7. Xander2024 Senior Member

    Southern Russia
    Russian
    I wouldn't even think of handicapping you. I'm only saying that in one of my English textbooks there is a text about an English school. But as the author of the book is Russian, she keeps referring to the school head as "a director". (I think because Russian schools are run by "directors"). I know this word is inappropriate here, but I needed to be a 100% sure so I have decided to ask a native speaker.
    As you see, I'm not keeping any secrets.

    Thanks a lot.
     
  8. Parla Senior Member

    New York City
    English - US
    In my experience, in the US, public schools (that means, unlike a UK public school, open to the public and typically free) have principals and private schools have headmasters or headmistresses. (We are speaking, here, about schools below the college/university level, where there are different titles.)

    It has just occurred to me that this must be one of the very few areas that have not moved to using unisex titles. I suppose the title for all may soon be "head". Or perhaps we'll switch to "director".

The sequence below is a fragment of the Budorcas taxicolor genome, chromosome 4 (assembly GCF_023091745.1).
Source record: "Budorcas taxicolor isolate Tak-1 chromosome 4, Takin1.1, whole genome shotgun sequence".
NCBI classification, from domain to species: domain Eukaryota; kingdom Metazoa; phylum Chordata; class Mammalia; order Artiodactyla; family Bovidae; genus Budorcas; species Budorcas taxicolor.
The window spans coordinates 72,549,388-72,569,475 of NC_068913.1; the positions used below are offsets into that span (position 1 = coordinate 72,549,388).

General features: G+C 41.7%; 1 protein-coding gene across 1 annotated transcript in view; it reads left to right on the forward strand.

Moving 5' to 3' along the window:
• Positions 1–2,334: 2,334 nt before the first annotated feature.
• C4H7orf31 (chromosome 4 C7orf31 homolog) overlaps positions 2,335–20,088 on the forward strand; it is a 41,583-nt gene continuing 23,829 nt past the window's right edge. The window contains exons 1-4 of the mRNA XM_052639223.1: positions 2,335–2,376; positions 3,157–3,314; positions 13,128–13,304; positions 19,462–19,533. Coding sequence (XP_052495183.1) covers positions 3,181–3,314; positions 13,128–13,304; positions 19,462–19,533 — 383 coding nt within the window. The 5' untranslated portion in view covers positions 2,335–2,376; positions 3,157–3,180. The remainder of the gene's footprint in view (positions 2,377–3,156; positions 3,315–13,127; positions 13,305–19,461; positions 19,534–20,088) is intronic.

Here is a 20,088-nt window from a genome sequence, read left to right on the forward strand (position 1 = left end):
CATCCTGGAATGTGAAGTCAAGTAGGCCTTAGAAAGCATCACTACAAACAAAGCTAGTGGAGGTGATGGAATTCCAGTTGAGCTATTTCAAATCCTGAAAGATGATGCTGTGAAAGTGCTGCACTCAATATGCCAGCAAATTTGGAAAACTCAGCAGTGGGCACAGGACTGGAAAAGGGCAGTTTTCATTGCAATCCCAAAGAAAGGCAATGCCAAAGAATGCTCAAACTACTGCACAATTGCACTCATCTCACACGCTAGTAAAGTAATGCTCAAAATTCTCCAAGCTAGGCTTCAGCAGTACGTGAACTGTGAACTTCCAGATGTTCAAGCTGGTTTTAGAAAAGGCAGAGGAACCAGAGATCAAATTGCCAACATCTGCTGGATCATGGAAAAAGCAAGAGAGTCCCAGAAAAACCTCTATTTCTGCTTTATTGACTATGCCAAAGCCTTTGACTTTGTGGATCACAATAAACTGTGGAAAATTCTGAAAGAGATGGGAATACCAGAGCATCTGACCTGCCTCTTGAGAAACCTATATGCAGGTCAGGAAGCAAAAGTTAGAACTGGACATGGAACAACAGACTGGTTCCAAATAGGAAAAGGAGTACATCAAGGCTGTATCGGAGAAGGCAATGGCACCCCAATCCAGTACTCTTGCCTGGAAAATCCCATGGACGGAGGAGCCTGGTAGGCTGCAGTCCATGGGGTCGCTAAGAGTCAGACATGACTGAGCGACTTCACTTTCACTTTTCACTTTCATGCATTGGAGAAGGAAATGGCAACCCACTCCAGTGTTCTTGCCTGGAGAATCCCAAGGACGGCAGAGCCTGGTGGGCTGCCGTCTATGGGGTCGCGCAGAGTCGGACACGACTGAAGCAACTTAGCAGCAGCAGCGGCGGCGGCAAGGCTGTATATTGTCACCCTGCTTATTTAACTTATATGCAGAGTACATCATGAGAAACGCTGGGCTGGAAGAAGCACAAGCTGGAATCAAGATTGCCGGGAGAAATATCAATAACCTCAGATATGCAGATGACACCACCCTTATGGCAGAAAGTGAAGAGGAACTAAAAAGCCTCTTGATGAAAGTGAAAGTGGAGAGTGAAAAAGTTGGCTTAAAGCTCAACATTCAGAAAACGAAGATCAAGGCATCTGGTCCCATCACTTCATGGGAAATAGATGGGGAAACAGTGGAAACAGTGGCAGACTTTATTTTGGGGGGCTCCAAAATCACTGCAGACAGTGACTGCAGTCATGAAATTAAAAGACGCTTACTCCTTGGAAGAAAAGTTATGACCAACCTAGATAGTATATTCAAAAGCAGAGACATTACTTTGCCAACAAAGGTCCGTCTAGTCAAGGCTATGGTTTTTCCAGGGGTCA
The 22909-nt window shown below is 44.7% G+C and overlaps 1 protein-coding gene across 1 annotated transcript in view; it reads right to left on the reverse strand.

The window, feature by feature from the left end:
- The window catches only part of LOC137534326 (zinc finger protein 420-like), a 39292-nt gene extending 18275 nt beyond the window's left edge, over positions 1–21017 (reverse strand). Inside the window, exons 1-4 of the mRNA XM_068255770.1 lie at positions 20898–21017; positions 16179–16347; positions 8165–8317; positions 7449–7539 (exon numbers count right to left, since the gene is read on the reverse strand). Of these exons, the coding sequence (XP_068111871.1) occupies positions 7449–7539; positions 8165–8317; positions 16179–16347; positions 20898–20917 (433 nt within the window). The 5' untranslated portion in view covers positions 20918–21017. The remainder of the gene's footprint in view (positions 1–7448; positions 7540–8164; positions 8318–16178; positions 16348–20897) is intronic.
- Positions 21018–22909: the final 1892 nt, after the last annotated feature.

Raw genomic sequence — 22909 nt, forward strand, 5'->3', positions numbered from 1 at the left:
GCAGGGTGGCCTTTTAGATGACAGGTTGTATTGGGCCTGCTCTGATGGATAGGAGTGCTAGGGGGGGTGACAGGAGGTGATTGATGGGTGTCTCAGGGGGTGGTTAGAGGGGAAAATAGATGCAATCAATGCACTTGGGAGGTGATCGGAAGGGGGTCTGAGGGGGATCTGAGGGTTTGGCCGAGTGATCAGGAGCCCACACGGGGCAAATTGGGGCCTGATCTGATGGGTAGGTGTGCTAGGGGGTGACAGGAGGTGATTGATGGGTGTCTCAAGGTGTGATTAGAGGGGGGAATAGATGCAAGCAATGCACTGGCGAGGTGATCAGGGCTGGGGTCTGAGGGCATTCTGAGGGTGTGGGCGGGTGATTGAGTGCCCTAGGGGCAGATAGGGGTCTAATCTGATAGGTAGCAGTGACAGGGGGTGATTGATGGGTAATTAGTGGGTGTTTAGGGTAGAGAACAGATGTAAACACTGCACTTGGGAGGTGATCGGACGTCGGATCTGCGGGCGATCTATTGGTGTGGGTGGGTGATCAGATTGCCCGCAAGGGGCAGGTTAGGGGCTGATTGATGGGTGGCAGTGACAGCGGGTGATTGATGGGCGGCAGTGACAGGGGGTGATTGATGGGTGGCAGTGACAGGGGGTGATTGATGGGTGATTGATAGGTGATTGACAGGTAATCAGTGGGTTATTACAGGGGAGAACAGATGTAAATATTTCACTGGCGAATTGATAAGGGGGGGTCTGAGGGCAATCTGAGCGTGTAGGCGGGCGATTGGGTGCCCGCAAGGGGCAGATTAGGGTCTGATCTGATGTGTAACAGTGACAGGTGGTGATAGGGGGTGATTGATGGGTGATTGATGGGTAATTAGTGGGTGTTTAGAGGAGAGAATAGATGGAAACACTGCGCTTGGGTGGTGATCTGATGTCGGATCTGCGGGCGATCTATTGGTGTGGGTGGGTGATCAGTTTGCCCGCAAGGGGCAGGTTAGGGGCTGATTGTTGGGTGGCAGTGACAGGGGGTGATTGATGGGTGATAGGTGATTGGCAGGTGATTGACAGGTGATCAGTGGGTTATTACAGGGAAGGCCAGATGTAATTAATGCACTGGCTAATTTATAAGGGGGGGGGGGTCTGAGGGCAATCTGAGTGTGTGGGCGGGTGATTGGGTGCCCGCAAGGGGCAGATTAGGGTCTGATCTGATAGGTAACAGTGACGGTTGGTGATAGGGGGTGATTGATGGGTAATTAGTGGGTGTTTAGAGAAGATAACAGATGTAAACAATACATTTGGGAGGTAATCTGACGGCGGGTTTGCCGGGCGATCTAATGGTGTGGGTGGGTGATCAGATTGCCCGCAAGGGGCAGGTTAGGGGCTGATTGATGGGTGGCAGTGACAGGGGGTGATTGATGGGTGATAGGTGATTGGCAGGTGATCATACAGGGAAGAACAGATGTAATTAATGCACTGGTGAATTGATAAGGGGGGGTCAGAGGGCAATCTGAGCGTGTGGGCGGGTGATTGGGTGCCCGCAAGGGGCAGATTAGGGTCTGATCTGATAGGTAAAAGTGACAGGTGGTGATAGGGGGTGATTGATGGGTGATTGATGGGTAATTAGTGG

9. timpeac

    timpeac Senior Member

    England
    English (England)
    As I say above, they have in the UK at least - headteacher.
     
  10. Parla Senior Member

    New York City
    English - US
    I wrote, earlier: 'It has just occurred to me that this [US "headmaster and "headmistress"] must be one of the very few areas that have not moved to using unisex titles. I suppose the title for all may soon be "head". Or perhaps we'll switch to "director".'

    Normally, here, the head of the school doesn't teach but is solely an administrator--so that won't be the word chosen.
     
  11. natkretep

    natkretep Moderato con anima

    Singapore
    English (Singapore/UK), basic Chinese
    In some schools you might have a head of school and a deputy head of school, and also heads of years (eg head of Year 8) and heads of departments (eg head of science). Not used in the US?
     
  12. Hermione Golightly Senior Member

    SW London
    British English
    It is true in the UK that headteachers rarely teach but the titles Headmaster, Headmistress and Headteacher remain in use.